Caspar, 32 years old, working via ALTEN (Mechatronics) for TNO with a penchant for the automotive industry, is besides his daily work also coach for the student team InMotion. A team that is developing a fully electric racing car, and eventually wants to have it race along with the 24 hours of Le Mans.
A predilection for the automotive industry
After Caspar obtained his Bachelor’s degree in Medicine in Utrecht, he also obtained his Bachelor’s and Master’s degrees in Mechanical Engineering from Delft University of Technology. For this study he did an internship at Volvo in Sweden. There he worked on a new power steering control strategy. After his studies he started his first job in Formula 1 with the McLaren Racing team. Here he worked on the development of new algorithms for a simulator and on new simulations for the development of the car.
Because Caspar wanted to move to the Netherlands again, he came into contact with ALTEN, where he immediately felt a click. After several conversations he choose for ALTEN. Meanwhile he has worked on several projects, such as for Bosch Transmission Technology in Tilburg and a number of internal Robotics projects. Currently he is working on a project of TNO, developing a ‘platooning’ system: self-propelled and communicating trucks.
Taking part in Le Mans with an electric racing car
InMotion is a student team from Eindhoven University of Technology (TUe). They are up to the challenge to develop a fully electric racing car for the 24 hour race of Le Mans. They try to take the technology behind the battery to the next level.
Our consultant Caspar came into contact with one of the team members of InMotion through acquaintances. Because of his background and experience, the aspects in which he assists the team are vehicle dynamics and simulation tool development. InMotion was given the opportunity to buy the chassis of an existing racing car in the LMP2 category, as a bare chassis without engine and without propulsion. After all, the drive will come from the electric motors, and the ‘fuel’ from the batteries. To achieve this, InMotion will have to develop its own chassis and rear suspension.
Because of the addition of all the batteries to make the car run electrically, and the peripheral parts around it, the car will be a lot heavier than a ‘normal’ racing car. For this reason, the suspension geometry needs to be adjusted. Caspar was able to coach the team by continuing to ask critical questions. Caspar also had to slow down the team from time to time. “They were super excited to apply all kinds of interesting simulation techniques, but often it is wise to stay close to what really works”. In the end, the approach was chosen to reproduce the dynamic properties of the original car as much as possible, using relatively straightforward calculations and simulations, and thus adjust the geometry to compensate for the extra car weight.
The critical timeline of InMotion
When we look at the timeline established by InMotion, there are a few aspects that are going to become critical. One of those aspects is battery development and fast charging. Several parties are developing ever faster charging speeds. In technical terms, this charging speed is expressed in kilowatts (kW). For commercial cars, the current ‘normal’ standard is fast charging with 50 kW. But parties such as Tesla and Porsche are trying to bring this to greater heights with each new model. For example, Porsche currently claims to achieve 350kW at specific charging stations, and with the battery under specific conditions. However, this is not even enough for the team members of InMotion: in order to be competitive at LeMans, the time during charging and therefore standing still has to be kept as short as possible. As a result, they must be able to make a ‘normal’ short pit stop at Le Mans.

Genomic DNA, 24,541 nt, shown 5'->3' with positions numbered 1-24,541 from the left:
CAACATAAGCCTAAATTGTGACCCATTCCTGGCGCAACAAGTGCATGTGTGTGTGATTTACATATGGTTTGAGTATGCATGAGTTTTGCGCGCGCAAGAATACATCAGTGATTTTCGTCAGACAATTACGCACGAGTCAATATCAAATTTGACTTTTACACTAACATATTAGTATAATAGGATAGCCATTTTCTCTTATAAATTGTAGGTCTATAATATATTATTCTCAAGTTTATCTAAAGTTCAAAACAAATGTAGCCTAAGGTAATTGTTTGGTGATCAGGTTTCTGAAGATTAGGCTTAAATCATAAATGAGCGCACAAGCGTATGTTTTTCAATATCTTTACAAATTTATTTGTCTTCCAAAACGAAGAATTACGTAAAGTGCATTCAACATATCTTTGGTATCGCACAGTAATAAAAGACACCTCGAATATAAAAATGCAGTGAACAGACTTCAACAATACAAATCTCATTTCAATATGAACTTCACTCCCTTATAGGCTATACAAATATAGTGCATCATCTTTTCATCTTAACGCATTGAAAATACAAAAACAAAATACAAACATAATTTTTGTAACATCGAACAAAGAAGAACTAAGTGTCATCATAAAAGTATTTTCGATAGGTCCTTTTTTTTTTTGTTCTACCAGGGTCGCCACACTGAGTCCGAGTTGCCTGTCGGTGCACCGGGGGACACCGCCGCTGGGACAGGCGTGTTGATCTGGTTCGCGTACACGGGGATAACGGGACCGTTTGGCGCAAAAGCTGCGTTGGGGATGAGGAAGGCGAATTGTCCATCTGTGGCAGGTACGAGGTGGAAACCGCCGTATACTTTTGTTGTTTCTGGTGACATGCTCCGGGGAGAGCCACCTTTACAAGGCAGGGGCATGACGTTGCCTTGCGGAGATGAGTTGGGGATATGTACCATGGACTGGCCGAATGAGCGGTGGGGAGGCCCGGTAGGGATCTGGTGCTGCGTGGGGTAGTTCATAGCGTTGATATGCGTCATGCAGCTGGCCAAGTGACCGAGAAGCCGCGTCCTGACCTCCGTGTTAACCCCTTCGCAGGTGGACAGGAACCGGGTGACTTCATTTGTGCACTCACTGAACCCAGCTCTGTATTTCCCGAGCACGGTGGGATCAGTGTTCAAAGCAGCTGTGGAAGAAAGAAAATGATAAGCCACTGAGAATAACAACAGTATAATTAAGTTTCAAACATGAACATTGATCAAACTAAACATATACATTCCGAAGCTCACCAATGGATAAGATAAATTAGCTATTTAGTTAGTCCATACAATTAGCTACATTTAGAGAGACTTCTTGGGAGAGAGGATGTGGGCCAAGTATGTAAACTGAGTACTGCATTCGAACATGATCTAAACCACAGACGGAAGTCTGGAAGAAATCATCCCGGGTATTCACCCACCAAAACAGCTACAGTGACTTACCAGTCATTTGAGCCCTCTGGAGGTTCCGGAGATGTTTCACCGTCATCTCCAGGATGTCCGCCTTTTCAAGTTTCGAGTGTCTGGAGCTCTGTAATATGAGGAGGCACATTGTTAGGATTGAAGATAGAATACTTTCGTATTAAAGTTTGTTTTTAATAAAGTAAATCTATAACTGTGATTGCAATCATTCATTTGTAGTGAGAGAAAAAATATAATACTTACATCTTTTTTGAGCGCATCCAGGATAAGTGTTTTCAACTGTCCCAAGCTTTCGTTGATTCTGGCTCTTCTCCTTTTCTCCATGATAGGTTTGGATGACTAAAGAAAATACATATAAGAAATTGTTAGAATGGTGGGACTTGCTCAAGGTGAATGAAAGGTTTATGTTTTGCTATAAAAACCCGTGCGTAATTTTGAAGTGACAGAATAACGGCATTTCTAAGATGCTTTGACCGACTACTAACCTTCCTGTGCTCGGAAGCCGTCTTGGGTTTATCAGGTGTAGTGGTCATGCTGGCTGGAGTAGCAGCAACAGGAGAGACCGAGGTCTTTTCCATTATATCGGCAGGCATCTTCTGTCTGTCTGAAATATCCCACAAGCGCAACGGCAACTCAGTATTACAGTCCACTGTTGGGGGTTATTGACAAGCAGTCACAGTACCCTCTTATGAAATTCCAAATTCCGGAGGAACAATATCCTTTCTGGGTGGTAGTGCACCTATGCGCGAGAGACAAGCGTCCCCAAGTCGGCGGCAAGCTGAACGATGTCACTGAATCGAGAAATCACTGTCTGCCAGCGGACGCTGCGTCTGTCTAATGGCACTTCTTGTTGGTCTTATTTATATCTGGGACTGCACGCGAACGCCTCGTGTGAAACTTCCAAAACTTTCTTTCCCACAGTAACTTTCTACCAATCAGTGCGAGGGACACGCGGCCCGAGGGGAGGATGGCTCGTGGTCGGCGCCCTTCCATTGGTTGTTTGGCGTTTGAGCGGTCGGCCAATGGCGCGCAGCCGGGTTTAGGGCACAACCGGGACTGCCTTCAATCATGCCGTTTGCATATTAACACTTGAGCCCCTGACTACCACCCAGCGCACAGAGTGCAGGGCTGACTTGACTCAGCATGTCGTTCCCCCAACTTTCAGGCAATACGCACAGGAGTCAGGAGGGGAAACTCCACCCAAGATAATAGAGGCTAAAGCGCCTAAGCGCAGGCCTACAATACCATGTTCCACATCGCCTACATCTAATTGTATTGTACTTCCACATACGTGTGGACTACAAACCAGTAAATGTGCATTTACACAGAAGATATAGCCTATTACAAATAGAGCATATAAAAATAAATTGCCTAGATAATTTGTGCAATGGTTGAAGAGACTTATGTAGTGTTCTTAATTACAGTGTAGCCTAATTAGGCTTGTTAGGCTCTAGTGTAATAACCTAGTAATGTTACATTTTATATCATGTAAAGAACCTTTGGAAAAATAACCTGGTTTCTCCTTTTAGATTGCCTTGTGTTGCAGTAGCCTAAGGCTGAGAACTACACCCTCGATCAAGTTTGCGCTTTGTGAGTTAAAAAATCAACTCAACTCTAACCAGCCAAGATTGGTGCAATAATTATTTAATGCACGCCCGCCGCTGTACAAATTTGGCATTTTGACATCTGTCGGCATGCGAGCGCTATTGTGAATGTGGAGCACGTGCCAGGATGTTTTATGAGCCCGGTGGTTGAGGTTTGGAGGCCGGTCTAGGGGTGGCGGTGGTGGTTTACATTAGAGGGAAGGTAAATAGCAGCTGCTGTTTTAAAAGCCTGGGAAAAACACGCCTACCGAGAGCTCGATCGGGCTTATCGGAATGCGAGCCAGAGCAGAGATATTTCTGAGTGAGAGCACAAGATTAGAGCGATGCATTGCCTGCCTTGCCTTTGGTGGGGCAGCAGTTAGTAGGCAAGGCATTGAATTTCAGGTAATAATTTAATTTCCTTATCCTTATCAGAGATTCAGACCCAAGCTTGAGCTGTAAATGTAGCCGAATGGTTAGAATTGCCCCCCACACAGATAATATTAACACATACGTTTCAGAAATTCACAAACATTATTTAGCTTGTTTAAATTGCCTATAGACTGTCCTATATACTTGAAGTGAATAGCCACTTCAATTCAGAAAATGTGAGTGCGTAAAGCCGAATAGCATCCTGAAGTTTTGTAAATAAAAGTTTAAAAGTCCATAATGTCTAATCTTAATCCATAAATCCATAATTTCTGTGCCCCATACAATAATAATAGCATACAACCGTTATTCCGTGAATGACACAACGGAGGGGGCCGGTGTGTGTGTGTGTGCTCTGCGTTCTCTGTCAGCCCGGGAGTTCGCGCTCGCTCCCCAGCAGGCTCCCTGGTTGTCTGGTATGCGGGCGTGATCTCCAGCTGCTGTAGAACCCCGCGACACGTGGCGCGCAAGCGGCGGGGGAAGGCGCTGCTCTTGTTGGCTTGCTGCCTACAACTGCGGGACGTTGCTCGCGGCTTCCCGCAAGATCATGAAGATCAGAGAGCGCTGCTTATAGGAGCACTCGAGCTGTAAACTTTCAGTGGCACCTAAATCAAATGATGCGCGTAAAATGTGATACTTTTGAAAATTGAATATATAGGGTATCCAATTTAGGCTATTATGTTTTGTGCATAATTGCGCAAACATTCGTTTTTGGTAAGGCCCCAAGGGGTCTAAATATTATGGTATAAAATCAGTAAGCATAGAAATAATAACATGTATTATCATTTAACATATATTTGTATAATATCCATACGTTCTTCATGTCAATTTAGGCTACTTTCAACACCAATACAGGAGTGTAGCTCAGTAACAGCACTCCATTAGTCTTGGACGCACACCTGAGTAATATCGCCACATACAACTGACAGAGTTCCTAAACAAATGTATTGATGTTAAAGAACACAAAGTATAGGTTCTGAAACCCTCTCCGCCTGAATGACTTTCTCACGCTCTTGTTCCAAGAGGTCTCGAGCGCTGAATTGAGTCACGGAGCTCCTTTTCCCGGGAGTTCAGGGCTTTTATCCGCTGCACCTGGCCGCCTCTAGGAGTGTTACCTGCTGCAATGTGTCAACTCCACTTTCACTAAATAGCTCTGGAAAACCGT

Loose ends that need to be tied up
The main focus of InMotion in recent months has been on the development of the battery pack. But the last word has not been spoken on the rear frame. A lot of work has been done to create a toolset which has already largely fixed the rear suspension. Now they have arrived at the finishing touches, and it’s all about thinking about the production methods. An example of this is the welding work on the frame around the battery and the engines. Every time you weld a metal joint, the metal structure changes and with it the load-bearing capacity of the material. This means that you have to think carefully about how to weld, how to load such a structure, and how to assess those loads properly, before you start working. For this you need a lot of experience. That is why InMotion has sought external experience for this specific part. “I think that in the period after this, when the car is actually driving, it can be very interesting to coach the team in looking at what the performance of the car is like, how the rear suspension holds up, how the balance appears to be, and to see if I can challenge them a bit with the right questions in order to get more performance out of the car”.
For more information about InMotion, visit www.inmotion.tue.nl. We wish them good luck with the further development of the car and look forward to seeing their performance at Le Mans!